There are deliberate and systematic efforts to use Florida’s public education system to undermine
Black and brown marginalized populations. Consider the evidence:
- Approving the African American History Strand in Florida’s 2023 Social Studies Standards that includes numerous false narratives. One particularly troublesome to historians is the curriculum guide’s statement that children will learn “how slaves developed skills which, in some instances, could be applied for their personal benefit.” Another teaches students that some racially motivated massacres were “perpetrated against and by African Americans.” Forbidding accurate history by banning school lessons that make people “uncomfortable” about the actions of their forefathers. History will be whitewashed. White children cannot learn about or discuss their ancestors’ wrongdoings.
Retracting AP African American History for students because the governor thinks it “lacks value and historical accuracy,” again keeping Florida’s students from truthful accounts.
Eliminating programs dedicated to achieving diversity, equity or inclusion. These further one’s ability to communicate and collaborate with individuals from different backgrounds, show empathy, or recognize personal biases. Elimination implies minorities don’t have to be understood or respected.
Mandating removal of books from classrooms and school libraries discussing the cultures of nonwhite persons. When literature recounting experiences faced by marginalized groups is unavailable, their challenges can be minimized or even trivialized.
Removing Social Emotional Learning (SEL) from Florida’s approved curricula, a program that develops self-awareness and resilience, thus improving marginalized persons’ chances to succeed.
Considered individually, each of these minority-targeted restrictions might be seen as simply ill-conceived. But in their totality, they are better understood as a deliberate assault on goals of public schools and minority children attending them, who represent 64% of Florida’s public-school population. We must ask: What happens when a state builds its public-school system on a foundation of racist misrepresentations?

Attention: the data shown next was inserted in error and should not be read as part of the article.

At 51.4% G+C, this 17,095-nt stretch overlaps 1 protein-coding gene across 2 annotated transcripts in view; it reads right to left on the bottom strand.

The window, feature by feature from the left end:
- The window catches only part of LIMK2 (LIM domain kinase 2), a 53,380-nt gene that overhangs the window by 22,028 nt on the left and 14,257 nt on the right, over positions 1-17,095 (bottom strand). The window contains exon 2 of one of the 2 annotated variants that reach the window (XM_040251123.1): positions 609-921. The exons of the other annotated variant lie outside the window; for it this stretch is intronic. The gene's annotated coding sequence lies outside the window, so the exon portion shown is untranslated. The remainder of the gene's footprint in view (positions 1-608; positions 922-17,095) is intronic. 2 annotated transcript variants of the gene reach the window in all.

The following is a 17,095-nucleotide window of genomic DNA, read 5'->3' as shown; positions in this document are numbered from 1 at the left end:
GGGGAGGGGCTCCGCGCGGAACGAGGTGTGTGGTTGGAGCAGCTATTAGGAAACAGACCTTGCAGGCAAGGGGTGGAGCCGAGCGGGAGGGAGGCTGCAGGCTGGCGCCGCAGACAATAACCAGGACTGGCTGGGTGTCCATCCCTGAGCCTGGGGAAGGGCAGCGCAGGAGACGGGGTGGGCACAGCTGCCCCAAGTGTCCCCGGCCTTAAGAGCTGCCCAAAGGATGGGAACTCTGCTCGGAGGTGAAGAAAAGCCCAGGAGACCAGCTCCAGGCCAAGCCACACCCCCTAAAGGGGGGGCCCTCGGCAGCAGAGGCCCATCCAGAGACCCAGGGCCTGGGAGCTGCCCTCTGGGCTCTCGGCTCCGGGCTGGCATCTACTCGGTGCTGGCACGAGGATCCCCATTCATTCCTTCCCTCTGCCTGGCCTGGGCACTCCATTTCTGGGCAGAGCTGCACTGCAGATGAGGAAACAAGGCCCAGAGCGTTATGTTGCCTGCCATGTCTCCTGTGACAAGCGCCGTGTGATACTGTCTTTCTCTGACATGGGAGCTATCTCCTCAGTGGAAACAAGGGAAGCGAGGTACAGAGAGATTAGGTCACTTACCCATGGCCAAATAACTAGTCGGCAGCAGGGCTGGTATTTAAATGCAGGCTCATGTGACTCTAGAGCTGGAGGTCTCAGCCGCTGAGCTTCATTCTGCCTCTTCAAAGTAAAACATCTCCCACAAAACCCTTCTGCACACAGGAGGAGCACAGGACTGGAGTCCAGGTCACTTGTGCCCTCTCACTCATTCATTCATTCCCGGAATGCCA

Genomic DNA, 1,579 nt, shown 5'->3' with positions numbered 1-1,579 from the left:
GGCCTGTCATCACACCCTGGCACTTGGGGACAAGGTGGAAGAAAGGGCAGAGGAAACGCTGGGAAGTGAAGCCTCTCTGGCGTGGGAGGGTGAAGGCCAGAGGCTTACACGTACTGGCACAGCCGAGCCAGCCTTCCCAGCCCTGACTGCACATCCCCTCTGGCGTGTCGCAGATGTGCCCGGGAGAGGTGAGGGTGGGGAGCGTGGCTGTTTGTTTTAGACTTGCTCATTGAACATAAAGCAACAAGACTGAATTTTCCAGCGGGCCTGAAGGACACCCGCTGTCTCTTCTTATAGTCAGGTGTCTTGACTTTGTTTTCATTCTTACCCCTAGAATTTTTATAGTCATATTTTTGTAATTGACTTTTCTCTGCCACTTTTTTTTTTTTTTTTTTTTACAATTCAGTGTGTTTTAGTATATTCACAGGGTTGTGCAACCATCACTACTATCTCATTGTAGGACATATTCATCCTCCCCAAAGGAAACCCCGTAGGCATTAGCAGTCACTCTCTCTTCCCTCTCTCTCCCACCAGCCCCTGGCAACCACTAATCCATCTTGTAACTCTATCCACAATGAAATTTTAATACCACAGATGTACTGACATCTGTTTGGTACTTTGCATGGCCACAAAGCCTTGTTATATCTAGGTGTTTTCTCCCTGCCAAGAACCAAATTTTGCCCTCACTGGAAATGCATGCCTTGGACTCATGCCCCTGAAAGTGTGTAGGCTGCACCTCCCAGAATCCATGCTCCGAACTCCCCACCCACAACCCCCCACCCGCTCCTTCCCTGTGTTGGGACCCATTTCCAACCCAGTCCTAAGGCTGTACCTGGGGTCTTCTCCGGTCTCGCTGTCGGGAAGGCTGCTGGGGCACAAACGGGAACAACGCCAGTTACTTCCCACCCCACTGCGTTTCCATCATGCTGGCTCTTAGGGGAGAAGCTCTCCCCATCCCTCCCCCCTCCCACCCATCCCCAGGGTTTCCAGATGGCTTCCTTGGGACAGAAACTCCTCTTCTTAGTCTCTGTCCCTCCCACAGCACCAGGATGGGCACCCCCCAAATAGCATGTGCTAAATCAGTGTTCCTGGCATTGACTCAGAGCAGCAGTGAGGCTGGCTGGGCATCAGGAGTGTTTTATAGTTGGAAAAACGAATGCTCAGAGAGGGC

When possibilities are blocked, despair and distrust can replace optimism. With DEI training banned, teachers know less about the experiences and culture of minority populations that would facilitate positive interactions. Cultural misunderstanding abounds, and Black students, representing only 22% of public-school enrollment in 2019-2020, comprised 37% of in-school suspensions and are disproportionately subject to out-of-school suspensions and expulsions.
Although legislation denied their children culturally relevant literature, parents may have believed that history lessons would compensate and introduce their children to powerful minority role models who fought for justice. But textbook publishers have revised their content to satisfy Florida’s efforts to whitewash history. The 2023 Social Studies Standards omit Florida’s role in slavery. They mention racism and prejudice but not Floridians’ Jim Crow laws. Concerned about public schools’ treatment of their children, many African American parents are transferring their children out of public schools, accountable for student achievement, and into private schools not answerable to Florida’s Department of Education. In 2023, 47% of Florida’s private school attendees were minority students; more than 33% of these were of African American descent.
Racist public-school legislation is also economically costly for many public-school children, their communities and the state. Marginalized public-school students whose families have taught them honest history, rejecting ideas that slavery wasn’t so bad or that their ancestors were partly to blame for the 1920 massacre in Ocoee, won’t be motivated to learn from texts that are irrelevant or untruthful, where characters don’t look like them or where experiences depicted bear little resemblance to their own lives, and this will have a cascading effect.
Many of these students will be unprepared for standardized tests based on these racist standards, triggering reductions in Florida’s public-school ratings and declines in home values. Fewer minority Floridians will seek advanced degrees, thus diminishing talent pools for critical jobs, dissuading businesses from Florida. They won’t be motivated to vote, believing it would just further empower their oppressors, or know the potential power of their vote to strip racism from public schools. They will not believe that losing their right to vote will make any difference in their lives. Through truthful history and literature, they will learn otherwise. This is what we must teach.
Cecile M. Scoon and Debbie Chandler serve as co-presidents of the League of Women Voters of Florida. Jill Lewis-Spector serves as the organization’s second vice president and statewide education chair.